There is a Mirror in My Heart finds a natural home at the Yeshiva University Museum states Dr. Jacob Wisse, director of the Yeshiva University Museum.

“The YU Museum is committed to exploring contemporary, as well as historic manifestations of Jewish art and life; because we recognize that our present is linked to the past and that modern and contemporary achievements and traditions update or re-imagine longstanding ones. There is a Mirror in My Heart employs the evocative power of abstract images and the human contact that performance/action art is capable of creating to communicate a life and death drama and a heroic sacrifice that enabled many to escape and live,” he said.

The battle Aristides de Sousa Mendes waged to save a large group of refugees, many of whom were targeted for destruction (over 10,000 are estimated to have been Jews), is not only a gripping narrative but a story deserving of wider recognition, says Wisse. There is a Mirror in My Heart gives form to his act of heroism through the universal language of visual art. It invites us to consider and celebrate the depth of moral courage necessary to combat horrific evil.

Furthermore, this artistic project also expresses the human need to understand and honor family history. For his humane deed, de Sousa Mendes was dismissed from the Portuguese diplomatic corps, disbarred from practicing law and deprived of all salary and benefits. Formerly a wealthy nobleman, he died in abject poverty and disgrace in 1954. Sebastian Mendes’s lifelong fascination with the remarkable actions and sacrifices made by his grandfather and their impact on countless lives will resonate among visitors of all religions.

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TEIQU Hosts a Conversation Between Faiths with NYU Rabbi and Imam

NYU's Rabbi Yehuda Sarna and Imam Khalid Latif

On January 27, two prominent figures in interfaith dialogue came to Yeshiva University to reflect on their history together and the challenges that face the American Jewish and Muslim communities.

The event, titled, “Sharing America: What the Future Holds for Islam and Orthodoxy,” brought together Rabbi Yehuda Sarna, university chaplain and rabbi of the Bronfman Center for Jewish Student Life at New York University, and Imam Khalid Latif, executive director and chaplain of NYU’s Islamic Center, for a night of frank conversation. Both are known for their communal work and their efforts to build friendly relationships with other faiths in groups like NYU’s “Bridges,” which hosts religious dialogues between Jewish and Muslim college students.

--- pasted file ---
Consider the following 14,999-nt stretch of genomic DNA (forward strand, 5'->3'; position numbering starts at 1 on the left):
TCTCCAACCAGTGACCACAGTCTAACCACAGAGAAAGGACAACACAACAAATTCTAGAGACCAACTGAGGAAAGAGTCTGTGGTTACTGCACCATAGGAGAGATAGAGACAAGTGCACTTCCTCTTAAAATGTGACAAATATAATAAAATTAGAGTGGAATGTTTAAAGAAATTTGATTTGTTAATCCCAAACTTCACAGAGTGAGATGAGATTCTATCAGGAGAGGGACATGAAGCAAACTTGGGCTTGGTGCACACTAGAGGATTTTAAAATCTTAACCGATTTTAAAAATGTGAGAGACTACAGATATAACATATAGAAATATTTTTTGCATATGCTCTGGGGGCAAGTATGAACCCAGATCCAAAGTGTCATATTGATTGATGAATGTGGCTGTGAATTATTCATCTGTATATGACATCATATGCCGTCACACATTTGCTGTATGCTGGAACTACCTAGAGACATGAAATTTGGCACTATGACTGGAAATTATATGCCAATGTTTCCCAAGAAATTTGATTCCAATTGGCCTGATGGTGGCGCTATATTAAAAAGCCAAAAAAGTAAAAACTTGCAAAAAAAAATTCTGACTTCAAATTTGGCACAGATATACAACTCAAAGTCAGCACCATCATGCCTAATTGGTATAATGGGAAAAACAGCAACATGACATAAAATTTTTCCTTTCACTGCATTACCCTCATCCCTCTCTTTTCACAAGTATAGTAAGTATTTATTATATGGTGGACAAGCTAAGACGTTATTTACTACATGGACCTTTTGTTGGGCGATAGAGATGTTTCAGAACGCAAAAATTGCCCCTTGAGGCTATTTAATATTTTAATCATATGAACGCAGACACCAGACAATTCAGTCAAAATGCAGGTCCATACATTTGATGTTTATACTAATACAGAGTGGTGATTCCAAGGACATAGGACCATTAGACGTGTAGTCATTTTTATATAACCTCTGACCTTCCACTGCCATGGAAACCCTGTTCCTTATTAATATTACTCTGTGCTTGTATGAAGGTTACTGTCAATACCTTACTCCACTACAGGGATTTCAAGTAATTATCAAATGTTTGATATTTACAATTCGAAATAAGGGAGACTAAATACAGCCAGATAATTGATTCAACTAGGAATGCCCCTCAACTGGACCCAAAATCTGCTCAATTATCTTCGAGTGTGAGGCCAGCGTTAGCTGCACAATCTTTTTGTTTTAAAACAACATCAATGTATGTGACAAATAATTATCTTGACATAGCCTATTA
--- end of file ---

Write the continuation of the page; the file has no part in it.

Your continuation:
A capacity crowd at the Jan. 27 event.

Before an audience of more than a hundred students, faculty and staff members, Sarna and Latif discussed their experiences as leaders of separate communities and the process of overcoming their own misconceptions to work together. Both emphasized the power of genuine curiosity and low-key social interactions to debunk stereotypes and prejudices, noting how a volunteer mission to New Orleans, consisting of both Jewish and Muslim NYU students, created meaningful friendships and alliances between the two communities despite political and religious tensions.

“There’s confusion in engaging those who are different than us,” said Latif. “But our communities have so much to gain from interacting with each other. There’s a level of normalcy in my interaction with Rabbi Sarna that humanizes and personifies for me a community that’s existed for centuries—it doesn’t allow for the intellectually lazy prejudices we can have because of the way we’re socialized.”

“There’s a difference between ‘interfaith dialogue’ and a normal conversation,” Sarna explained. “A conversation is two people sharing their own experiences to learn more about each other, not as authorities or in any grand way, but as people.” He added: “In this way, it’s possible to have conversations about religion which, far from being points of contention between people of different faiths, can form the fabric of a real relationship.”

The night was organized by TEIQU, a student-run club whose acronym stands for Torah Exploration of Ideas: Questions and Understanding.

“We believe that building a stronger Jewish future rests upon the willingness of the new generation to grapple with the challenges our community faces, both within and without,” said Leora Niderberg, Stern College for Women’s Torah Activities Council liaison to TEIQU. “An important aspect of this is maintaining a respectful and healthy relationship with communities such as the Muslim community, so like-minded and yet so different from our own.”

Hillel Landman, a Yeshiva College sophomore, felt that the event’s considerate and thoughtful atmosphere was important for conversations between faiths. “It’s nice that this isn’t about people being angry at each other,” he said. “It felt like we were just talking and discussing things, which was important because of the nature and content of these topics.”

“There are a lot of similarities between our two cultures and religions,” said Shani Gross, who, along with A.J. Berkowitz, serves as co-president of TEIQU. “My mother is from Iran, and one of the stories Imam Latif told was something her mother told her, too. Political contentions can make it difficult to relate to one another but at the end of the day we’re both people of faith and it doesn’t have to be something that immediately separates us.”